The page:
California Plans a Housing Infrastructure Spending Spree
Funds would accelerate infill development across Sacramento region to help achieve region’s climate goals


In his May budget revision, Governor Newsom proposed investing $500 million to boost regional land use plan implementation; and the legislature doubled down by upping that investment to $600 million in the adopted, but still unsigned, state budget. Every region in California must develop a regional land use plan called a Sustainable Communities Strategy that acts to underpin the respective region’s Metropolitan Transportation Plan and is a critical piece to reining in greenhouse gas production from the transportation sector. This massive boost in funding would allow regions to be more proactive in boosting development and projects that help increase mobility and/or decrease greenhouse gas production. An Administration fact sheet explains that the “new funds will provide grants to regional entities for transformative and innovative projects that implement a region’s sustainable communities strategy and help achieve goals of more housing and transportation options.”

In the Sacramento region, the funding would be used to boost development in existing, or infill, areas. Cities and counties have already identified priority infill development areas that need improved sewer, water, and other infrastructure to realize new development. Those prioritized areas have been designated Green Zones as part of the regional Green Means Go pilot program. The pilot program was established this month by SACOG’s board to accelerate development and boost travel options in areas that already have some existing development. The board further directed that racial equity and inclusion, as well as economic equity, be considered in the program’s funding guidelines.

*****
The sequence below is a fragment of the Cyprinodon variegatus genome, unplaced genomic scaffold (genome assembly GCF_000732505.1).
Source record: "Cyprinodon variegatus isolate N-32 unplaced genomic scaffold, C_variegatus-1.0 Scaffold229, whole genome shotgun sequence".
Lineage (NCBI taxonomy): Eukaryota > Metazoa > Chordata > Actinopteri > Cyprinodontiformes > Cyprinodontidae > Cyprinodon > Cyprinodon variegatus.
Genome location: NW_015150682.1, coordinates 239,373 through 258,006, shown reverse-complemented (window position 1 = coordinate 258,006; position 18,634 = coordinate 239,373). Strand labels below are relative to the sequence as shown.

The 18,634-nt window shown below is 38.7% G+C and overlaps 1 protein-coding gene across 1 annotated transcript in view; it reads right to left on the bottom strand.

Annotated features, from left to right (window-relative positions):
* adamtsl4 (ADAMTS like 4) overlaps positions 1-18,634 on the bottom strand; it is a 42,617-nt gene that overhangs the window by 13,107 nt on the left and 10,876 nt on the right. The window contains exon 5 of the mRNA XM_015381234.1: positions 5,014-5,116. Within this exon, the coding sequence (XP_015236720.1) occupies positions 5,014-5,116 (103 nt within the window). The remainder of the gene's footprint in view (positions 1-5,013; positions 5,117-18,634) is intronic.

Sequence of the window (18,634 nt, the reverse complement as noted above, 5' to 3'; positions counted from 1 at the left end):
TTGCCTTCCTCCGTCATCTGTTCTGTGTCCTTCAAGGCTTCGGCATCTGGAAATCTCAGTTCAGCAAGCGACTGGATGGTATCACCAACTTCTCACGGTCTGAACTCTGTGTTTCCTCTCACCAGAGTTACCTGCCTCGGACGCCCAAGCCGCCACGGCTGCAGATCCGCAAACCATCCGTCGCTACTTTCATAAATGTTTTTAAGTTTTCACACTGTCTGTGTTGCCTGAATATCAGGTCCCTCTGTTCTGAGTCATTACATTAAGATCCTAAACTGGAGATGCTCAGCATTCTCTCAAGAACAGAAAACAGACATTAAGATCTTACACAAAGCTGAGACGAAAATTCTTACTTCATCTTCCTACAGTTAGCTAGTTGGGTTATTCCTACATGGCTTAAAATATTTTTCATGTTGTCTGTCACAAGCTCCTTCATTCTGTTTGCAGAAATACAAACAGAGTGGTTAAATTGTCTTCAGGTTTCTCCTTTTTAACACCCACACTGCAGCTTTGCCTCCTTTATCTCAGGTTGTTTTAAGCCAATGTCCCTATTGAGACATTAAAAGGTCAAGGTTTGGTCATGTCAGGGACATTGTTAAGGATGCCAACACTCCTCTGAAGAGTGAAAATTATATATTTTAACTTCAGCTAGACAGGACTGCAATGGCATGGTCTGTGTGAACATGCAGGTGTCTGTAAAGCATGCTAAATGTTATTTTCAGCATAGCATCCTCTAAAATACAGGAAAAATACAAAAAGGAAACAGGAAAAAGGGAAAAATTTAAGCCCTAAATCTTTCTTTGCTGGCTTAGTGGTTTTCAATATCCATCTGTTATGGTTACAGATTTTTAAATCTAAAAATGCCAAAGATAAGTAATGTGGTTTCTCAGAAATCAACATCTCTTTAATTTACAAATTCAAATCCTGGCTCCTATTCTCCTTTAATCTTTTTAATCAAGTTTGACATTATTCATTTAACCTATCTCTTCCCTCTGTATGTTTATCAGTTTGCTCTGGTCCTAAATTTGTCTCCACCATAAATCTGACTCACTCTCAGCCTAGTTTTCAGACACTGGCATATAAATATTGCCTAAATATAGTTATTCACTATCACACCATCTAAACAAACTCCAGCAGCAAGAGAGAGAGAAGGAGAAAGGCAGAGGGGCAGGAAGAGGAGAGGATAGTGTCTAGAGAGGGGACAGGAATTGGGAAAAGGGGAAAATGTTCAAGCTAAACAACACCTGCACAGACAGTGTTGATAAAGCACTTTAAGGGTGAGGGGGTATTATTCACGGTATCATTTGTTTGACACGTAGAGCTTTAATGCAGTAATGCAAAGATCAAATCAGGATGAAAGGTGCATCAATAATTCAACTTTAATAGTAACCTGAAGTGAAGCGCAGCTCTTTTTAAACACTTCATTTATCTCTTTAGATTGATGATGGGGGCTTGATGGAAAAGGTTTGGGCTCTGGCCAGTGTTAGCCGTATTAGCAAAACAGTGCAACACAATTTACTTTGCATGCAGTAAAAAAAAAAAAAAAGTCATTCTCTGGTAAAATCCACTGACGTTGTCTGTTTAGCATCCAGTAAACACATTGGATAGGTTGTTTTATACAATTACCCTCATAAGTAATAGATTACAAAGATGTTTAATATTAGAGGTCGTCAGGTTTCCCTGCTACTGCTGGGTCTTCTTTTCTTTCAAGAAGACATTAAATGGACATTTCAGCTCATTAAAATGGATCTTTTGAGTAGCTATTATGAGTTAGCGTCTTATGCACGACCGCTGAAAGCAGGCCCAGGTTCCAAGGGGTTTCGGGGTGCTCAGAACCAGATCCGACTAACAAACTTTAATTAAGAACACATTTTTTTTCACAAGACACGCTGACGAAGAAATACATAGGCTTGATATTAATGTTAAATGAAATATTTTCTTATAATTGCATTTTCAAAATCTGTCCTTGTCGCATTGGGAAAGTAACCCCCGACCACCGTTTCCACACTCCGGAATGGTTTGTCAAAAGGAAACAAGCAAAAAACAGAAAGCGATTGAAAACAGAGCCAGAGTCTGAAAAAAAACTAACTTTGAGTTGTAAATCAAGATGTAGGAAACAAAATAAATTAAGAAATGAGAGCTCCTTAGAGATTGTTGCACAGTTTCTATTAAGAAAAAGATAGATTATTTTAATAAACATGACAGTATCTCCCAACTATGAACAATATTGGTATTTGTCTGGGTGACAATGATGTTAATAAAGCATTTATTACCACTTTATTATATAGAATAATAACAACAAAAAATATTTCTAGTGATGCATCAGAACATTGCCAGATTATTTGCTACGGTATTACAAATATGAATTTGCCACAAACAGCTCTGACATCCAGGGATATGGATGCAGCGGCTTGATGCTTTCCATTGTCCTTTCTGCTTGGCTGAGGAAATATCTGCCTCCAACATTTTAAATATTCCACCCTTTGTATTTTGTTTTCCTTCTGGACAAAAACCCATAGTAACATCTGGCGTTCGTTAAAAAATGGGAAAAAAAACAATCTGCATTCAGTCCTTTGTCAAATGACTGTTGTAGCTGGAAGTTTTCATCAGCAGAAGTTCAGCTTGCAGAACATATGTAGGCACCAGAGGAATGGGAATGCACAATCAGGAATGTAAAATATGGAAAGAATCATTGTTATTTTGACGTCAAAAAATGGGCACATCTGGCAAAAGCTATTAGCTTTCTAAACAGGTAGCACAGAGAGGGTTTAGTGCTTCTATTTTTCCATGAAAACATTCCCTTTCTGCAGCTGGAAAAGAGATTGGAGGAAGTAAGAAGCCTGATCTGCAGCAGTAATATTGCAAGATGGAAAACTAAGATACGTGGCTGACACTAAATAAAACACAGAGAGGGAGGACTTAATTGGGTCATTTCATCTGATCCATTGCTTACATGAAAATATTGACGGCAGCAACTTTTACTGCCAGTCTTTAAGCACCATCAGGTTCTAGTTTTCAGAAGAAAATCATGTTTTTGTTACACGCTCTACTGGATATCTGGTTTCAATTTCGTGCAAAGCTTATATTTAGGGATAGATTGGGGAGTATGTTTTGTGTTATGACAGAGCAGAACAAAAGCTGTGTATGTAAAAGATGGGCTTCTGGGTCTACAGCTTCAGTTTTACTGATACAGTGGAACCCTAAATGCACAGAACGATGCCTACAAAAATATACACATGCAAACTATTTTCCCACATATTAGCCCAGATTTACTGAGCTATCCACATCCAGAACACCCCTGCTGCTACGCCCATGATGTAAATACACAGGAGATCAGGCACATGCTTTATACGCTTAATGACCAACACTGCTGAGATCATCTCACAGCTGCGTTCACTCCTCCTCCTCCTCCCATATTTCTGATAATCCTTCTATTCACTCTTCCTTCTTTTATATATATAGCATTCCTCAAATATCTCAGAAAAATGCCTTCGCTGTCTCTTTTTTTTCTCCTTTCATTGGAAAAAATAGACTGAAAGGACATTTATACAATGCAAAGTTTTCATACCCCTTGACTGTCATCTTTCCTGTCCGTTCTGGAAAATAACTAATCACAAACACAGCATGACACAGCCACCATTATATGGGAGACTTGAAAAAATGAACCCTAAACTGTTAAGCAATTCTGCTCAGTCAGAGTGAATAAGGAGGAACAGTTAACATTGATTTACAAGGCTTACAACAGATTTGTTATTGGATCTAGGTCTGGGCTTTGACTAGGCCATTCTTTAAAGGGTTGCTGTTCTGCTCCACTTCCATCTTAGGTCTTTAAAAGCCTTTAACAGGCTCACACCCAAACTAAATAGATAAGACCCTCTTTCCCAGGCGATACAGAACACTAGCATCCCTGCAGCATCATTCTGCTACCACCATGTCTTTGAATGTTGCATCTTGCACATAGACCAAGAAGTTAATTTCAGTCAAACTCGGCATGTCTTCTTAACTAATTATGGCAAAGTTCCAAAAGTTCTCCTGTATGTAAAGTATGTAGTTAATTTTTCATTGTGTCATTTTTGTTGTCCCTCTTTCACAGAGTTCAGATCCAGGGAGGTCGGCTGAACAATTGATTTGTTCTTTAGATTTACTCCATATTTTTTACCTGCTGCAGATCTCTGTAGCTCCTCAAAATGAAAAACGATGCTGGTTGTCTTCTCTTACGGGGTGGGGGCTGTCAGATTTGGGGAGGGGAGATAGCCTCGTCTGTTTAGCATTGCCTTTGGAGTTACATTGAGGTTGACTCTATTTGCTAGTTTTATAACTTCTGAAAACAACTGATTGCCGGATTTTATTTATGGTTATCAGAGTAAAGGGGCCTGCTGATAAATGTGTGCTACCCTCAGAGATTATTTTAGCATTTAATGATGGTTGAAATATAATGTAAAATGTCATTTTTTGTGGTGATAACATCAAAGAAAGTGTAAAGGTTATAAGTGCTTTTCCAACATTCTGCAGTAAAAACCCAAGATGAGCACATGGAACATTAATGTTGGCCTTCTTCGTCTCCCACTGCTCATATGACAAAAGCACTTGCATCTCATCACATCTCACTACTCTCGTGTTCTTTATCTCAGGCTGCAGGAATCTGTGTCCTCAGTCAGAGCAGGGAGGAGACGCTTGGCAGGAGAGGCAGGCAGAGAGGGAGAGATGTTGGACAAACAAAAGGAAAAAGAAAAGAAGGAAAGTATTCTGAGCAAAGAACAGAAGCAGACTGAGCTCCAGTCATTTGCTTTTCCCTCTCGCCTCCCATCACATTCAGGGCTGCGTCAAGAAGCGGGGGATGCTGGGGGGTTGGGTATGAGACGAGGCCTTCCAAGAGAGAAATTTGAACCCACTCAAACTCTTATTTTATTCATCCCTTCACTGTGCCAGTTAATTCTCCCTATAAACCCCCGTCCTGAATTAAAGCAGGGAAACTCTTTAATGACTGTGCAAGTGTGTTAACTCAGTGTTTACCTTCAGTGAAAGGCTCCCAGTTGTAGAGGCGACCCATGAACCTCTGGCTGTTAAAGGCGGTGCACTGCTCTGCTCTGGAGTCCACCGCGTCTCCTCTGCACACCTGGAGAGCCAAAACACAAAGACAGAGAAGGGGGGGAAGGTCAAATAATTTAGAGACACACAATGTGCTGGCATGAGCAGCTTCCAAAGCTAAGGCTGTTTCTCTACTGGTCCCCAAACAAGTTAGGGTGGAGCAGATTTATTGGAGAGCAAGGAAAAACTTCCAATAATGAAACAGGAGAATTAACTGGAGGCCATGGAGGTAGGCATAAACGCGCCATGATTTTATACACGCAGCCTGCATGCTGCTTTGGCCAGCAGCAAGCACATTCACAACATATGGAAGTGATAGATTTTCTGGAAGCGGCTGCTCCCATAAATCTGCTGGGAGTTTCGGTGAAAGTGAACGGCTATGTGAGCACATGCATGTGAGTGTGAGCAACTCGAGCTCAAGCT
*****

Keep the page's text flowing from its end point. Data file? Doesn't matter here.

The advance work puts the six-county region in a prime spot to capitalize on the one-time funds. According to Placer County Supervisor Bonnie Gore, “The Sacramento region is ready to help support new housing. We’ve already identified a huge need in infrastructure that would support housing development, particularly in infill areas, so this funding couldn’t come at a better time.”

What those cities and counties need to boost development and travel options varies depending both on geography and on how much planning work has already occurred in the Green Zone. Community needs range from starting planning efforts such as community engagement and a specific plan that sets the vision for a corridor or neighborhood, whereas some will need large catalytic-scale funding to spark the development in a zone, and other projects will have some funding already lined up but just need to fill the last gap to get under construction. The project needs will also vary zone to zone based on community types; some areas are looking to spark new development, and others would like to preserve a corridor while enhancing travel options such as adding transit or electric car charging to lower vehicle emissions and to increase mobility options.

It took two tries, but the legislature has passed a state budget that the governor has indicated that he’ll sign. Many parts of the budget will require additional legislation to fully enact; however, the housing funding appears to be set. How the program is administered by the state and how the funds will be distributed is an ongoing discussion.